Of my 7 campus visits, two have been for assistant/associate searches.
I am sure there are plenty of circumstances where this is a reasonable and fair thing to do. I am sure there are plenty of cases where beginning (even ABD) assistant professor candidates without book contracts triumph over associate professors at Ivy League schools with one or two very well-received books out.
I just have not been part of these searches.
The first of these said searches, of course, was my infamous Year 1 visit with Undergraduate Alma Mater, where my direct competitor was an associate professor at an Ivy League school who had appeared on the Charlie Rose show. Surprise – I did not get that job. (She, of course, turned it down).
The second of these searches, far more sanely organized but no less bizarre in its own way, took place early in the season this year. The job ad at Ivy League University was for an assistant/associate professor of the history I study but for a time period which predated the bulk of my research (and I work on a country where the divide between early modern and modern is pretty important). I have a degree in Modern European History – this job was for 1500-1815. One chapter of my entire seven chapter dissertation handled anything between 1500-1815. I explained this to my recommenders and applied anyways.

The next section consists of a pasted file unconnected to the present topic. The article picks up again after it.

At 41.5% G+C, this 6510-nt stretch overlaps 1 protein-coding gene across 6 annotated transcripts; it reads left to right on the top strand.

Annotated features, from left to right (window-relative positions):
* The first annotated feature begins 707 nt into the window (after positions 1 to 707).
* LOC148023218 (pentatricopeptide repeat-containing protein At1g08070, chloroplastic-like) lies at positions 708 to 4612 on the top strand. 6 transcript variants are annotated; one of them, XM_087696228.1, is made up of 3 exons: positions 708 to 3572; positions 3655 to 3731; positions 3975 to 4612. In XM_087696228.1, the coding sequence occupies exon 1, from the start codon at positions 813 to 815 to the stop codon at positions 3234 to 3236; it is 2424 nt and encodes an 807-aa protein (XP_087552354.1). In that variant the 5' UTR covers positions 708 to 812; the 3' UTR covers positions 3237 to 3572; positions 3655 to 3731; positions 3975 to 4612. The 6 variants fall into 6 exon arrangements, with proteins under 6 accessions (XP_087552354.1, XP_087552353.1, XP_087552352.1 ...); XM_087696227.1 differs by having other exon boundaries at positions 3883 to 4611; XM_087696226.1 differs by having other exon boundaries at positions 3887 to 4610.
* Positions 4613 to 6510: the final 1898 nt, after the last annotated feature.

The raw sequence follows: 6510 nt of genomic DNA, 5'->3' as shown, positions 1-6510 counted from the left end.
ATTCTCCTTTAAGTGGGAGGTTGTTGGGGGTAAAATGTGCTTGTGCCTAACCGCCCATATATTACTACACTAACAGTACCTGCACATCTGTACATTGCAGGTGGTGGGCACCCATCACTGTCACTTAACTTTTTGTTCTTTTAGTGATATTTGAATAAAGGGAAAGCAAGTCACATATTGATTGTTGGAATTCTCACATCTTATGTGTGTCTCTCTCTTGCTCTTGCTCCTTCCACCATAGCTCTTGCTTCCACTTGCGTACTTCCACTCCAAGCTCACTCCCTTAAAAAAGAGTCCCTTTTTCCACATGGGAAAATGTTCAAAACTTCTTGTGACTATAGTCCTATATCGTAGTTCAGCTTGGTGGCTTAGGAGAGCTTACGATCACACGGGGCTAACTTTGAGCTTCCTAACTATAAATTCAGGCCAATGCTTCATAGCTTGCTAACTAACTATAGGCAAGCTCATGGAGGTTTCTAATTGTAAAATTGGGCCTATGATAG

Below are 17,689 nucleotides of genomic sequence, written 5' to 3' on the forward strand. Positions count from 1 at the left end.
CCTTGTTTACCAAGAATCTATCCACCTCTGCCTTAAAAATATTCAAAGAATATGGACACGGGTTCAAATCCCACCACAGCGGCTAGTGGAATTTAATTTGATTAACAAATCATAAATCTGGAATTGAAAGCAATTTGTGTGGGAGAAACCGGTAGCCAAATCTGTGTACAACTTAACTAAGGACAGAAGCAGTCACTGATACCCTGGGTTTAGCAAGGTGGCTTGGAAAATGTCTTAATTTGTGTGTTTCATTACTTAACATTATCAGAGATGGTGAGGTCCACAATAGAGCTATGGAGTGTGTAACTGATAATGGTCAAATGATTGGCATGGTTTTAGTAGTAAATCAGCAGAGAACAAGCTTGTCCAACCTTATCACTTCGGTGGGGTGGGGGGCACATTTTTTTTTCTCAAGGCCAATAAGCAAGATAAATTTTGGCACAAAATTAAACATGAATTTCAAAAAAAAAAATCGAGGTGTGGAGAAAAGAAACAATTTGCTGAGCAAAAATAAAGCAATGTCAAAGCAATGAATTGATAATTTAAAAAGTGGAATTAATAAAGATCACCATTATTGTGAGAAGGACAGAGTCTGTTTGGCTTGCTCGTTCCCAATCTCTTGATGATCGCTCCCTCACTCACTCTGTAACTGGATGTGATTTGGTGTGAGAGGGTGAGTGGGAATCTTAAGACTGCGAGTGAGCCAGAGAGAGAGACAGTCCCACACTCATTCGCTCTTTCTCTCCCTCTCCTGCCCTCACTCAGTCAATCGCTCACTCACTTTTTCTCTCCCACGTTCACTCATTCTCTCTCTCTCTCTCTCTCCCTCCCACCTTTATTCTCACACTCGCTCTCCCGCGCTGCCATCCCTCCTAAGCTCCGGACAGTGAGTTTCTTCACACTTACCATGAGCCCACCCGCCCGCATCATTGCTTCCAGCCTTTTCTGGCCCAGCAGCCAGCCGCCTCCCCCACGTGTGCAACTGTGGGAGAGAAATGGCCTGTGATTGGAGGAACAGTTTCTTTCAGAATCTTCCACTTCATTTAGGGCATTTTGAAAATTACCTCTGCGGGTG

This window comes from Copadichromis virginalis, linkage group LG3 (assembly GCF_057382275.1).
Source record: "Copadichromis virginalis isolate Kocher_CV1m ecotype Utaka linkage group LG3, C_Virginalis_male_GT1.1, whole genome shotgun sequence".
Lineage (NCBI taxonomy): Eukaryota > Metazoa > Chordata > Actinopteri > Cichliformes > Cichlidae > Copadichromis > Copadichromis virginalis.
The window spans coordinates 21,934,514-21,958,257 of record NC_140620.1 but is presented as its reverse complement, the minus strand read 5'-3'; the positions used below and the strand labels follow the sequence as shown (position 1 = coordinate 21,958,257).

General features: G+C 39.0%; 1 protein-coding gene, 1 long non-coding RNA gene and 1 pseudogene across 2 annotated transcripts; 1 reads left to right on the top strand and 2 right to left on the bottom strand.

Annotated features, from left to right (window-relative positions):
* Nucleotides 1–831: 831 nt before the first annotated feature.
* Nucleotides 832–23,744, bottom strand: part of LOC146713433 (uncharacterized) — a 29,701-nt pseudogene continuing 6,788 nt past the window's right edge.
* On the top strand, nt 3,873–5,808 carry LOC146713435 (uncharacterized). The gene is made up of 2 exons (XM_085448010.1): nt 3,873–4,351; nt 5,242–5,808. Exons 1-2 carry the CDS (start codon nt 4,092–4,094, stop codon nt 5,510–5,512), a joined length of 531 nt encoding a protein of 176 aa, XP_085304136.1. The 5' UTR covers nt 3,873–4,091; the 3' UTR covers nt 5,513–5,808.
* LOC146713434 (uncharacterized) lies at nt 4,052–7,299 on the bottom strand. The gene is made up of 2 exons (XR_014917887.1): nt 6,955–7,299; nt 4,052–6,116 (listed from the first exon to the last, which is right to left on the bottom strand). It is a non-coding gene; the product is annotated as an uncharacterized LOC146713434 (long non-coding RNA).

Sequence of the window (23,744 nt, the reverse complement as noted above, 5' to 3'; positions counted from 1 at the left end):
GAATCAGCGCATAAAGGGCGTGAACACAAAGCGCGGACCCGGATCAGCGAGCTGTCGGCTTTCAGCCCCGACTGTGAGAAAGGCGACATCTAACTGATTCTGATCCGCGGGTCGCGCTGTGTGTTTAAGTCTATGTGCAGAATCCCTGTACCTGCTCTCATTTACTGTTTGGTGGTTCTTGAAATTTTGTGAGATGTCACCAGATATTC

I did not expect much to come of this, and so I was surprised to receive an email from the SCC within a week asking for all syllabi, articles and my dissertation. I worked frantically throughout the weekend to design several early modern syllabi and sent them, along with my research, to the committee. Three weeks later I was startled to receive a skype interview invitation. I told my recommenders – Advisor and Third Reader – and arranged around my 4 prep teaching load for the semester.
The interview itself went well, although it was certainly not my most polished performance. This was largely due to the fact that they kept asking how my work related to EARLY MODERN history and what EARLY MODERN classes I could see myself offering and what the most difficult part of teaching EARLY MODERN Europe was (seriously, they emphasized EARLY MODERN when they spoke). I had to refrain from laughing.